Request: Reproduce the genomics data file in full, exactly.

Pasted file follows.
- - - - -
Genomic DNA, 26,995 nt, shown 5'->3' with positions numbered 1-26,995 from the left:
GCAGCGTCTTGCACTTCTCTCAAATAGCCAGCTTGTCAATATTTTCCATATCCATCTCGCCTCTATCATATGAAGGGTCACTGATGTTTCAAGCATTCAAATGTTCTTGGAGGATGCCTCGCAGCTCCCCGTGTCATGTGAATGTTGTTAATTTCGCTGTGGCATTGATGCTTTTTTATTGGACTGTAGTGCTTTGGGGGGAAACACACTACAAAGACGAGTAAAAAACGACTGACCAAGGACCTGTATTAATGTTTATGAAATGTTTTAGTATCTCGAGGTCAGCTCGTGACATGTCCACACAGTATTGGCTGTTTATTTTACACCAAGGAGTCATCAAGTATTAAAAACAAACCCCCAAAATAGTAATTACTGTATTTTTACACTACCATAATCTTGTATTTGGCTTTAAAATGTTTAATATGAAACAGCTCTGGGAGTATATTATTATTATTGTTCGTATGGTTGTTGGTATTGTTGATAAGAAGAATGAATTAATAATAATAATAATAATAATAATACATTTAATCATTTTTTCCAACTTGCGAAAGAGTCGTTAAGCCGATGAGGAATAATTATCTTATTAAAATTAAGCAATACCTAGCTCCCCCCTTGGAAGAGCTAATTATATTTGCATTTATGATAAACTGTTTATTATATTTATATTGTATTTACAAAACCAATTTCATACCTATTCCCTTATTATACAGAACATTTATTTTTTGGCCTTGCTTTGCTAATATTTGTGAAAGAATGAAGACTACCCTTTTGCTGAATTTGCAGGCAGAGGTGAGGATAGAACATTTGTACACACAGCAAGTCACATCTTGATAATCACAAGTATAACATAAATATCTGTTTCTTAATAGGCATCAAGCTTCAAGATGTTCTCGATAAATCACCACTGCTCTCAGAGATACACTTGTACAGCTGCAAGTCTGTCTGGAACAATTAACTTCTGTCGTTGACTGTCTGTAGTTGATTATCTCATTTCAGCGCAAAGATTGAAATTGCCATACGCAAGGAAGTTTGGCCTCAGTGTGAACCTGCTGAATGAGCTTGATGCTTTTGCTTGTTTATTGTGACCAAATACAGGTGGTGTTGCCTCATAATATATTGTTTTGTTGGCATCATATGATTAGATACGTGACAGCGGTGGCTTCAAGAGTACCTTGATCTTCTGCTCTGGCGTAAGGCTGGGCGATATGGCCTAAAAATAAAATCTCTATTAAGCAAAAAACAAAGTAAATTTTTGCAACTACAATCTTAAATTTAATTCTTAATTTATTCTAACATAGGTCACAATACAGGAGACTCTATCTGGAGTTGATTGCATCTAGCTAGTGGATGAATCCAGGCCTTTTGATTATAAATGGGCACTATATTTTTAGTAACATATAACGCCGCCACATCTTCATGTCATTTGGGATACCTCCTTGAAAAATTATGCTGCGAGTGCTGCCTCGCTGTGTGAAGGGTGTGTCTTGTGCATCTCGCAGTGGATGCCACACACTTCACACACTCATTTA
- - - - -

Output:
Genomic DNA, 26,995 nt, shown 5'->3' with positions numbered 1-26,995 from the left:
GCAGCGTCTTGCACTTCTCTCAAATAGCCAGCTTGTCAATATTTTCCATATCCATCTCGCCTCTATCATATGAAGGGTCACTGATGTTTCAAGCATTCAAATGTTCTTGGAGGATGCCTCGCAGCTCCCCGTGTCATGTGAATGTTGTTAATTTCGCTGTGGCATTGATGCTTTTTTATTGGACTGTAGTGCTTTGGGGGGAAACACACTACAAAGACGAGTAAAAAACGACTGACCAAGGACCTGTATTAATGTTTATGAAATGTTTTAGTATCTCGAGGTCAGCTCGTGACATGTCCACACAGTATTGGCTGTTTATTTTACACCAAGGAGTCATCAAGTATTAAAAACAAACCCCCAAAATAGTAATTACTGTATTTTTACACTACCATAATCTTGTATTTGGCTTTAAAATGTTTAATATGAAACAGCTCTGGGAGTATATTATTATTATTGTTCGTATGGTTGTTGGTATTGTTGATAAGAAGAATGAATTAATAATAATAATAATAATAATAATACATTTAATCATTTTTTCCAACTTGCGAAAGAGTCGTTAAGCCGATGAGGAATAATTATCTTATTAAAATTAAGCAATACCTAGCTCCCCCCTTGGAAGAGCTAATTATATTTGCATTTATGATAAACTGTTTATTATATTTATATTGTATTTACAAAACCAATTTCATACCTATTCCCTTATTATACAGAACATTTATTTTTTGGCCTTGCTTTGCTAATATTTGTGAAAGAATGAAGACTACCCTTTTGCTGAATTTGCAGGCAGAGGTGAGGATAGAACATTTGTACACACAGCAAGTCACATCTTGATAATCACAAGTATAACATAAATATCTGTTTCTTAATAGGCATCAAGCTTCAAGATGTTCTCGATAAATCACCACTGCTCTCAGAGATACACTTGTACAGCTGCAAGTCTGTCTGGAACAATTAACTTCTGTCGTTGACTGTCTGTAGTTGATTATCTCATTTCAGCGCAAAGATTGAAATTGCCATACGCAAGGAAGTTTGGCCTCAGTGTGAACCTGCTGAATGAGCTTGATGCTTTTGCTTGTTTATTGTGACCAAATACAGGTGGTGTTGCCTCATAATATATTGTTTTGTTGGCATCATATGATTAGATACGTGACAGCGGTGGCTTCAAGAGTACCTTGATCTTCTGCTCTGGCGTAAGGCTGGGCGATATGGCCTAAAAATAAAATCTCTATTAAGCAAAAAACAAAGTAAATTTTTGCAACTACAATCTTAAATTTAATTCTTAATTTATTCTAACATAGGTCACAATACAGGAGACTCTATCTGGAGTTGATTGCATCTAGCTAGTGGATGAATCCAGGCCTTTTGATTATAAATGGGCACTATATTTTTAGTAACATATAACGCCGCCACATCTTCATGTCATTTGGGATACCTCCTTGAAAAATTATGCTGCGAGTGCTGCCTCGCTGTGTGAAGGGTGTGTCTTGTGCATCTCGCAGTGGATGCCACACACTTCACACACTCATTTA